Defence Minister Harjit Sajjan gave the keynote address at the Aerospace, Defence & Security Expo at Tradex in Abbotsford in 2017. (File)

Defence Minister Harjit Sajjan gave the keynote address at the Aerospace, Defence & Security Expo at Tradex in Abbotsford in 2017. (File)

Defence minister asks watchdog to investigate racism in the military

Concerns have increased in the wake of reports about right-wing groups recruiting service members

Defence Minister Harjit Sajjan has asked Canada’s military ombudsman to investigate racism in the Canadian Forces following several high-profile incidents and a report linking service members to right-wing extremist and hate groups.

The unprecedented request also comes on the eve of a fall federal election in which racism and identity politics are expected to figure prominently, though Sajjan says his request is “absolutely not” motivated by politics.

The minister also denied that his request to ombudsman Gregory Lick reflected a lack of confidence in the military’s leadership, saying commanders have done a good job responding to individual incidents of racism in the ranks.

“What this allows us to do is to have a much more thorough understanding: are there things we can do to make sure we can prevent it in the first place?” Sajjan said in an interview Wednesday with The Canadian Press.

“One incident is too many and we have to make sure we do right by all our members.”

The ombudsman’s office confirmed receiving Sajjan’s request in a letter to Lick dated July 29, with spokesman Andrew Bernardo saying the watchdog’s office has starting to look at how to conduct such an investigation.

While the minister is allowed to ask the ombudsman to launch an investigation, Bernardo said such requests are extremely rare.

There have been mounting concerns about racism in the Forces and links between some military personnel and hate groups following a spate of incidents, including reports that some right-wing groups are actively recruiting service members.

Those include a group of sailors associated with the Proud Boys who disrupted a Mi’kmaq ceremony in Halifax in 2017 and media reports of other members associating with Neo-Nazi groups such as the Atomwaffen Division.

A military-intelligence report last year, which Sajjan referenced in his letter to Lick, said officials were aware of 30 active service members who were part of a hate group or had made statements that were discriminatory or racist.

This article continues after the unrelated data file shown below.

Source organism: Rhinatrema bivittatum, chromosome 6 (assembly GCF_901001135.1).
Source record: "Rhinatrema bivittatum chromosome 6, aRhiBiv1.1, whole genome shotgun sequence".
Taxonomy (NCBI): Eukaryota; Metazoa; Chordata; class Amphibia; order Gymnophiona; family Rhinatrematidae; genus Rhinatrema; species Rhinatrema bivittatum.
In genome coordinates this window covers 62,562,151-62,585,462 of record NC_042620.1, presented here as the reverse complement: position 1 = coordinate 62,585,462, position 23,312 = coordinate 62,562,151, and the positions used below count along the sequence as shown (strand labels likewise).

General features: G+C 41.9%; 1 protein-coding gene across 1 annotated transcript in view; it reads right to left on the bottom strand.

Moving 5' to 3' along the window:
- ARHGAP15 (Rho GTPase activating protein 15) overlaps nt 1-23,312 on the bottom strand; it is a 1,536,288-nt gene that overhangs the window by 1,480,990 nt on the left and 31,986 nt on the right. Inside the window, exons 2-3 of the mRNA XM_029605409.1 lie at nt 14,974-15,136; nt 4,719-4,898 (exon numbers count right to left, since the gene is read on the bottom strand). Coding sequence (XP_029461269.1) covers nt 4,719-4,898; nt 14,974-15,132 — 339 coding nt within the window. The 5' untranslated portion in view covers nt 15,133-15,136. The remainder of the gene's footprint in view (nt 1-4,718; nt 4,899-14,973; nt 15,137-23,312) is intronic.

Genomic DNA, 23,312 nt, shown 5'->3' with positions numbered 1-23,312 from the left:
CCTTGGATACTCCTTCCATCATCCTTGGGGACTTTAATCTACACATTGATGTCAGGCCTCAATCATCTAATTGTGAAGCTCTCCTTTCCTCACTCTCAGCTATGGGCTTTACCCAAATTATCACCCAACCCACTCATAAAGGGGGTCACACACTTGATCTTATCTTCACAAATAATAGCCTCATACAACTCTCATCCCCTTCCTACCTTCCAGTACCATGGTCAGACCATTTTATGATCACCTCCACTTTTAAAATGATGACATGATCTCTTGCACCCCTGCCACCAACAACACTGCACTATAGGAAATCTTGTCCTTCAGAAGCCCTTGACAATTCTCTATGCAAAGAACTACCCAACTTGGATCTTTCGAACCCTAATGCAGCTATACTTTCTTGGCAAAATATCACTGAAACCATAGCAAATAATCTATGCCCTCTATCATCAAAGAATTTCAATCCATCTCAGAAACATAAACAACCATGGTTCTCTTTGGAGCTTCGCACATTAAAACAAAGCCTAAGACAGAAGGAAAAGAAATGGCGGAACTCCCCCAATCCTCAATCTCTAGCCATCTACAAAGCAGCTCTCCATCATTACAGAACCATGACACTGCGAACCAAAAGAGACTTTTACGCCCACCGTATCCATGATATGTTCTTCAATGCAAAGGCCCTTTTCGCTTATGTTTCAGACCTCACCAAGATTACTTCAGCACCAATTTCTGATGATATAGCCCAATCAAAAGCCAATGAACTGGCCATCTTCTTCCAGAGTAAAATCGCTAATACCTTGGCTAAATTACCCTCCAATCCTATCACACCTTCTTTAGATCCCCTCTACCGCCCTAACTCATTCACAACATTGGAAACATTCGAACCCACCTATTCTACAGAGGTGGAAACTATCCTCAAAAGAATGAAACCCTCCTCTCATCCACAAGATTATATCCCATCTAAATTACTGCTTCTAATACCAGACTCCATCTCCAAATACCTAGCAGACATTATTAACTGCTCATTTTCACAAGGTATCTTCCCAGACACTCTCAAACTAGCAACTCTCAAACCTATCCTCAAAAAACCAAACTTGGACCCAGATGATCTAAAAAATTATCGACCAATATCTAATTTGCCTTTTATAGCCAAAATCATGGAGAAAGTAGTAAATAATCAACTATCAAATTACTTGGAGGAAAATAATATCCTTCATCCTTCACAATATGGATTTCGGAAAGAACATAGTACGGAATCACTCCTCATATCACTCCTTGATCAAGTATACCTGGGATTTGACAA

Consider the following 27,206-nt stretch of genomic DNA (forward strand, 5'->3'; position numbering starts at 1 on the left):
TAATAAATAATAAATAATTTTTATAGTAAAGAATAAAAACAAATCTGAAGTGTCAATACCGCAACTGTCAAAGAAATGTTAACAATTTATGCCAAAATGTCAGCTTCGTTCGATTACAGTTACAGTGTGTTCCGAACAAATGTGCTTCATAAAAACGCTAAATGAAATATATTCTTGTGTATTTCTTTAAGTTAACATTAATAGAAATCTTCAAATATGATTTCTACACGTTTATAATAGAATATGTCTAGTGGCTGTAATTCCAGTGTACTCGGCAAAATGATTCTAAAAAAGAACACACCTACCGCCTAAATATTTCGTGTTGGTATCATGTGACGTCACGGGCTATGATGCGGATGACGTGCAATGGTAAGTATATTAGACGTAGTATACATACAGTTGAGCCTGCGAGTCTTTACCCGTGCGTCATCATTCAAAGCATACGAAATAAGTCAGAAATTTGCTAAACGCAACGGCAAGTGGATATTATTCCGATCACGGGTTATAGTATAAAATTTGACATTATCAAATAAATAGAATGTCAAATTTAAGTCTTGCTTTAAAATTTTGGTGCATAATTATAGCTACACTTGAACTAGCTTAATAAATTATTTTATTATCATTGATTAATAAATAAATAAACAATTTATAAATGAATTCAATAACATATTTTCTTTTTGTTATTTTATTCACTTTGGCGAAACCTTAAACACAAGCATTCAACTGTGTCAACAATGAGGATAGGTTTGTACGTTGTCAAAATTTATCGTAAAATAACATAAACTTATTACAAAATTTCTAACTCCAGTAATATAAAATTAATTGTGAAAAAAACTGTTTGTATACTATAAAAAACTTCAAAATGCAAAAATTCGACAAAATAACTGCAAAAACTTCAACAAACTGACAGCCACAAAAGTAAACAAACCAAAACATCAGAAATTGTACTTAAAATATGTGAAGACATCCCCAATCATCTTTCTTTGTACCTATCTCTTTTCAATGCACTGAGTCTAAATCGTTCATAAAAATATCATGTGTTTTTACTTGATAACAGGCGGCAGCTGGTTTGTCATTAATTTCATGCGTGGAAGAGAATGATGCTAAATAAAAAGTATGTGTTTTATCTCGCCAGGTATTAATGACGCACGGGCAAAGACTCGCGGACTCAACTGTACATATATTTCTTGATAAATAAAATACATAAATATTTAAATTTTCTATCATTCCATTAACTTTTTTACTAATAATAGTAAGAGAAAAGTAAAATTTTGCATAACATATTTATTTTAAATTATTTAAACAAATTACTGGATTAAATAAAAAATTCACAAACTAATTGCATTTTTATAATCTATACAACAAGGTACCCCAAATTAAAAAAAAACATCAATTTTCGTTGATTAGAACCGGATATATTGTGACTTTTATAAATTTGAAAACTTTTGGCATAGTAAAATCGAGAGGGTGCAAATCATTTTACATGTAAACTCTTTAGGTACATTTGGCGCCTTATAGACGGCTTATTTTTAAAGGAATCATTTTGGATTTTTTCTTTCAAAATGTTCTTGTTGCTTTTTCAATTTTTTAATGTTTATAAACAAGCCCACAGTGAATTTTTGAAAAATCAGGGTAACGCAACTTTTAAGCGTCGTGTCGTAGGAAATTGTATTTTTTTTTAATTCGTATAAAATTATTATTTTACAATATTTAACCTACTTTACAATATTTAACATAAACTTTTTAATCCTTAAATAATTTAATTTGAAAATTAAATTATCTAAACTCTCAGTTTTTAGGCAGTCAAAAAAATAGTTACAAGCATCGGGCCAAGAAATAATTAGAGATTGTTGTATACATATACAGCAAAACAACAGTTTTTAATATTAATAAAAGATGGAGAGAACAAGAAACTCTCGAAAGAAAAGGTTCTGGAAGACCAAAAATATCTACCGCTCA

The report, obtained through the Access to Information Act, also said current and former military members “find that their skills are valued, giving structure to these groups and allowing them to gain positions of leadership.”

And while officials asserted in the report that “hate groups do not pose a significant threat” to the military, given their small numbers, they also acknowledged that many members involved in such groups are likely hiding their affiliations.

Sajjan, who has previously said he personally experienced racism while serving in the military, said there was no single incident or report that prompted him to ask for the review, which almost certainly won’t be finished before the election.

“We have had incidents that have popped up,” he said. “We need to get a thorough look at what is happening and this is what it’s about. It’s about preventing these situations from happening in the first place.”

As for the timing, Sajjan said he was waiting for the appointment of a permanent ombudsman; Lick had been acting ombudsman since November 2018 before being formally appointed to the position in June.

Yet even as he welcomed an independent review to get a handle on racism in the ranks, Bernie Farber, chair of the Canadian Anti-Hate Network, accused Sajjan and the military of failing to hold members to account for associating with hate groups.

“We know there are members of hate groups in the Canadian military, but not one of us knows what action has been taken,” Farber said in reference to the military-intelligence report. “That puts us in a very, very dangerous situation here in Canada.”

Lee Berthiaume, The Canadian Press

Get local stories you won't find anywhere else right to your inbox.
Sign up here

Just Posted

Competitors make their way through the course at the 2019 Canadian Cross Country Championships, which was hosted by Abbotsford in 2019. (File photo)
Abbotsford to host 2023 Canadian Cross Country Championships